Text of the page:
Following the inescapable best-selling novel turned film, “The Fault in Our Stars” author and notable internet personality John Green returns with another emotional tale in “Turtles All the Way Down.”
The novel focuses on 16-year-old Aza Holmes who, alongside her best friend Daisy, discovers that there is a $100,000 reward being offered for whoever can help find the missing billionaire, Russell Pickett. In attempts to uncover the case, Aza reunites with her childhood friend Davis Pickett.
So much more than a mystery, “Turtles” invites its readers into the mind of a young woman with Obsessive-Compulsive Disorder (OCD) in a manner that is genuine and graceful. Aza’s thought spirals are scattered throughout the story and when they occur, one is left feeling just as distraught and helpless as she is.
For a topic that is so often misunderstood or seen as a burden, Green—who writes from personal experience—handles the sensitive subject matter of mental illness with compassion. The accounts displayed in “Turtles” are not romanticized or sugar-coated. Instead, the vulnerable moments leave readers empathizing with Aza whilst also seeing her as so much more than her illness.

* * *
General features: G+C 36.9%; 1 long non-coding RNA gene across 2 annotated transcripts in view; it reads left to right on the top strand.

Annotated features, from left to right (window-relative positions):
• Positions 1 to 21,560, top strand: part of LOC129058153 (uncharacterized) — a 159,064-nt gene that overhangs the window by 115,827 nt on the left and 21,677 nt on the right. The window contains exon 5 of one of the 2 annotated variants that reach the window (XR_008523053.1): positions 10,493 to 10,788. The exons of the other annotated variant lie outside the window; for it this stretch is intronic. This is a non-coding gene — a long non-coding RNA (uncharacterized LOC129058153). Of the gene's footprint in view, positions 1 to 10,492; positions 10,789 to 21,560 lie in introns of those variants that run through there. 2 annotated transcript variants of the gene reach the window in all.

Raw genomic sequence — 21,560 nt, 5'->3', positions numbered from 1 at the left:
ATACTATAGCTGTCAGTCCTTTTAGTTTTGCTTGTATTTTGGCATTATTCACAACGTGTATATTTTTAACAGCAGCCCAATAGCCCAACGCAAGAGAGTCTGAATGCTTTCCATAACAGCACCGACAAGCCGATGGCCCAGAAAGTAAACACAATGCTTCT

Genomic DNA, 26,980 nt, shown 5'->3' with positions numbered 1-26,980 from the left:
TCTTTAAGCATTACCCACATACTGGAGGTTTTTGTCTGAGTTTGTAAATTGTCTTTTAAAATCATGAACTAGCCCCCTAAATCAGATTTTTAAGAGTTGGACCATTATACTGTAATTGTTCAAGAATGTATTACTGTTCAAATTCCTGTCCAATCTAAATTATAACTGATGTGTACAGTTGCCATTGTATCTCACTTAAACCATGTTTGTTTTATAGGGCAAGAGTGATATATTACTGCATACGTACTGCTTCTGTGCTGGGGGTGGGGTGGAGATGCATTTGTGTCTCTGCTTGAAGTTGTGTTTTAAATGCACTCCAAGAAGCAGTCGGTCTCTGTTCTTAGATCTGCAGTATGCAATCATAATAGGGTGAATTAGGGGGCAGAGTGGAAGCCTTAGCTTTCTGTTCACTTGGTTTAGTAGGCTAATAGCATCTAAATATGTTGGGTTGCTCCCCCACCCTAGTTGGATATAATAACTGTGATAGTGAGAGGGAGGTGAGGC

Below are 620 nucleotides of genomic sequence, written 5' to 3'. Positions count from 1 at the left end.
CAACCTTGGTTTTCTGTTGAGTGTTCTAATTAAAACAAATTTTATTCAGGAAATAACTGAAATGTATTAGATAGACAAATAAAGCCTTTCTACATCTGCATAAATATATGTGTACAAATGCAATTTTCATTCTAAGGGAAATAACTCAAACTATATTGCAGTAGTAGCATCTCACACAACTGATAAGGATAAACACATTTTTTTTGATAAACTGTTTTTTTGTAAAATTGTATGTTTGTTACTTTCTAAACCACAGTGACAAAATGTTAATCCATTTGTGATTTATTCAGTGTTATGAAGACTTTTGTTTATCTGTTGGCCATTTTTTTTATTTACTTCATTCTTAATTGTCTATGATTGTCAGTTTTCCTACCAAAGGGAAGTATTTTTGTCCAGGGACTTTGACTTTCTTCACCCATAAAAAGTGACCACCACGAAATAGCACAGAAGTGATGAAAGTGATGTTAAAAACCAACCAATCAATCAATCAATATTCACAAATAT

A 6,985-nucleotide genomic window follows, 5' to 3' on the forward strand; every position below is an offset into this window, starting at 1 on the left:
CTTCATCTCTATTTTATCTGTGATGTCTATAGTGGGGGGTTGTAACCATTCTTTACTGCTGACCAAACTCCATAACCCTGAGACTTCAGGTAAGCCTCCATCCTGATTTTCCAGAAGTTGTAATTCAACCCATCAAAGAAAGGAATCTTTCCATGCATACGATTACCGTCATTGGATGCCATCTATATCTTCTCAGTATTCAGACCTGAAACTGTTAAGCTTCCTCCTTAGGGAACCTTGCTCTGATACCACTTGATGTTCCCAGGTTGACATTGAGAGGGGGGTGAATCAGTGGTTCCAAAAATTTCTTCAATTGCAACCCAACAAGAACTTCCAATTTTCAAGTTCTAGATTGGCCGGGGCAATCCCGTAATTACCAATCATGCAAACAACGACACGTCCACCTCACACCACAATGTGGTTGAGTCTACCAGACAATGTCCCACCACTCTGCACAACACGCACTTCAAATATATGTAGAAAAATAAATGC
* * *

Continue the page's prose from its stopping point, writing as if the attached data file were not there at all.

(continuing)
This kind of complexity is spread throughout the other characters as well. Taking place in Indianapolis, the ordinary setting creates the perfect stage for Green’s articulate and philosophical teenagers—a detail that, at this point, is a staple for his stories.
With each character comes greater exploration into dilemmas that are often overlooked. Davis has a rocky relationship with his father but, because of his disappearance, he now must learn how to be there for his little brother. Daisy, despite being Aza’s opposite (chatty, flamboyant and open,) has her own challenges behind the scenes but still manages to be there for Aza even when she cannot fully understand her OCD.
Charming moments of wit and quirkiness do arise throughout Turtles. From celebratory Applebee’s visits, Chewbacca and Rey fanfiction and relatable awkward first-love interactions, the novel does give readers sighs of relief which are necessary before returning to Aza’s mind.
“Turtles’ is beautifully sincere. The interactions between Aza and her doctor as she tries to put Aza’s mind at ease, (“‘I doubt, therefore I think, therefore I am’”) or Davis’s blog posts where he responds to literary quotes (“Life is a series of choices between wonders”) are just some of the abundant moments that Green sprinkles in the novel that look into the state of being human. There will surely be a moment that will resonate with any reader.